• The reservations centre operator feeds this information into a computer, which quickly produces the choice of guest houses that can satisfy this request.
  • The information appears on a display video screen in front of the operator, who passes it on to the inquirer.
  • Any further questions regarding a particular guest house can be answered by referring to a directory compiled from information given by guest houses when they joined the scheme.
  • When the prospective customer has decided which guest house they wish to patronise, the operator informs the computer. The computer then deletes the room or room number from the list of those available.
  • The operator notifies the guest house by telephone, email. If the booking is well in advance, the guest house may be notified by mail.
  • Upon receiving this information, the guest house receptionist enters it into the reservations book under the appropriate date and treats it in the same way as an ordinary reservation.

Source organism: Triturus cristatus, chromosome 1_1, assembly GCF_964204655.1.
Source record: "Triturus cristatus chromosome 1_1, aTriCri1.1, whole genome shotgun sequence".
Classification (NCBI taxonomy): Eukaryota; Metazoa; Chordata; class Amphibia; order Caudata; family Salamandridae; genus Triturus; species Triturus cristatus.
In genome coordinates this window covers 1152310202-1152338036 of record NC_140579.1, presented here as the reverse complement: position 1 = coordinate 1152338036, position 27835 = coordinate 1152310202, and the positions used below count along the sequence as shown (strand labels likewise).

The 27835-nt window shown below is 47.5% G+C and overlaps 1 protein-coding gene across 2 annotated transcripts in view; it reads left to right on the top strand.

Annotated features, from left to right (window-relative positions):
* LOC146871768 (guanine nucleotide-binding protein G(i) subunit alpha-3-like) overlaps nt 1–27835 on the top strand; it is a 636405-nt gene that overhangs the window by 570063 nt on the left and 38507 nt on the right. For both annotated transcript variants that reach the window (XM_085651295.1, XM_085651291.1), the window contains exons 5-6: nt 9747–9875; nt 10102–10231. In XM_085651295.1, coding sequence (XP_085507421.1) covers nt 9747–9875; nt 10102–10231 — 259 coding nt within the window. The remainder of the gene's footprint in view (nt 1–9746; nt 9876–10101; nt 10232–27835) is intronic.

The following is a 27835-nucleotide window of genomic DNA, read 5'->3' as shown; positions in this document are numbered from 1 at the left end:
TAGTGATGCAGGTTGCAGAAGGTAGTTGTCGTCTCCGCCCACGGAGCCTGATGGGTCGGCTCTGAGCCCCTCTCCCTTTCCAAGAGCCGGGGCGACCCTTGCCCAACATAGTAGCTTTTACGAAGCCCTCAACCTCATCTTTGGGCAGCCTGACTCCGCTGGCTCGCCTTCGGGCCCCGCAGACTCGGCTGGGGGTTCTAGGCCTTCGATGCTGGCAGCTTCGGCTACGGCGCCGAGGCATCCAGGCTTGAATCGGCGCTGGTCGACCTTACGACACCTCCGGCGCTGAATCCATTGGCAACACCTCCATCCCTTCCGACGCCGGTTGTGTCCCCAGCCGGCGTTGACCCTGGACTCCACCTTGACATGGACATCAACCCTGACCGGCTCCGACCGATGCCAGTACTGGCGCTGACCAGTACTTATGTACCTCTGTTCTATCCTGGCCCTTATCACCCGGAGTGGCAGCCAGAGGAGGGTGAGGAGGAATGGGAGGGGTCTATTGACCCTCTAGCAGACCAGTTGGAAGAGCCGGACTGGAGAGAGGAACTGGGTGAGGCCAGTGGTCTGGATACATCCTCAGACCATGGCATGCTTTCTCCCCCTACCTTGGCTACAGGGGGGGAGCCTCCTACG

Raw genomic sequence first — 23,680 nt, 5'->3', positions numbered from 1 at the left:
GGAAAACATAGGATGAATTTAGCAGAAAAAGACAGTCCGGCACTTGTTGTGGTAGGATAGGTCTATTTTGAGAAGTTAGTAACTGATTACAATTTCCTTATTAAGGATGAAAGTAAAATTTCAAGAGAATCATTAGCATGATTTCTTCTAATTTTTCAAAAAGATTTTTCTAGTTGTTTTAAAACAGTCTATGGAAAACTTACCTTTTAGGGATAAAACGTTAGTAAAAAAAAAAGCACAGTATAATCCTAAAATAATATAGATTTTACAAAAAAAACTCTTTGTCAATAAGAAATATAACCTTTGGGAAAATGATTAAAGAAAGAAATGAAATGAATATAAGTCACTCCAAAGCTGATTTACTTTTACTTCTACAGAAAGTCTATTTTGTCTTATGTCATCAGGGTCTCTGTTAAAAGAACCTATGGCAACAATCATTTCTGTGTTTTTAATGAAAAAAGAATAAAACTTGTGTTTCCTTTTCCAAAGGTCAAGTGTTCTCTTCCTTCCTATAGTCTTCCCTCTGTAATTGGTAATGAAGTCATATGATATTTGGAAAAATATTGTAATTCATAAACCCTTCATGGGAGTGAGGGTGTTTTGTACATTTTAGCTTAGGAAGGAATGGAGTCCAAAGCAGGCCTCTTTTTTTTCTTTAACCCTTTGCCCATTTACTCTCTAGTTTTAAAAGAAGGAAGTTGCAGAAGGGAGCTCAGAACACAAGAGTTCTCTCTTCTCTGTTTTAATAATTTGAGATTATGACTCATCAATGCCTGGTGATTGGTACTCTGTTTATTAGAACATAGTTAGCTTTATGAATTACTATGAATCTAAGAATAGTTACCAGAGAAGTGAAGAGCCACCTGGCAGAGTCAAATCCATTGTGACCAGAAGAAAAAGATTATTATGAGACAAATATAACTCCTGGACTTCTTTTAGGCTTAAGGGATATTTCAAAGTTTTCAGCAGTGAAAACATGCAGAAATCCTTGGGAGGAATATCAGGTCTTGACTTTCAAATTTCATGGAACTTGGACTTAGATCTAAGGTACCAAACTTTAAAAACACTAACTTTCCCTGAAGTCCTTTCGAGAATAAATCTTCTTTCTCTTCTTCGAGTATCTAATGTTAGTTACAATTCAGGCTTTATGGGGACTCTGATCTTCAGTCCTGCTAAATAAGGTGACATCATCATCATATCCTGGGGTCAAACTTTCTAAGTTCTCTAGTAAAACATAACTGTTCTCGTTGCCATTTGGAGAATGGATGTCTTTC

Cancellation Procedure

A situation may arise where the prospective guest finds they must cancel the reservation. In such a case, the receptionist at a guest house must inform, the central reservations immediately. If this is not done, the reservations service will not know to put the accommodation back into the computer for re letting. It is also equally important if he does not inform the reservations service, they will charge the guest house for the reservation. If the prospective guest cancels their reservation through the reservation centre, the latter takes the necessary action and informs the guest house.

No Show Procedure

If the prospective guest does not turn up at the guest house at the time reserved, this is a case of no show. If this happens, the receptionist should inform the reservations centre within 24 hours. If this is not done, the reservations centre may levy an incorrect charge.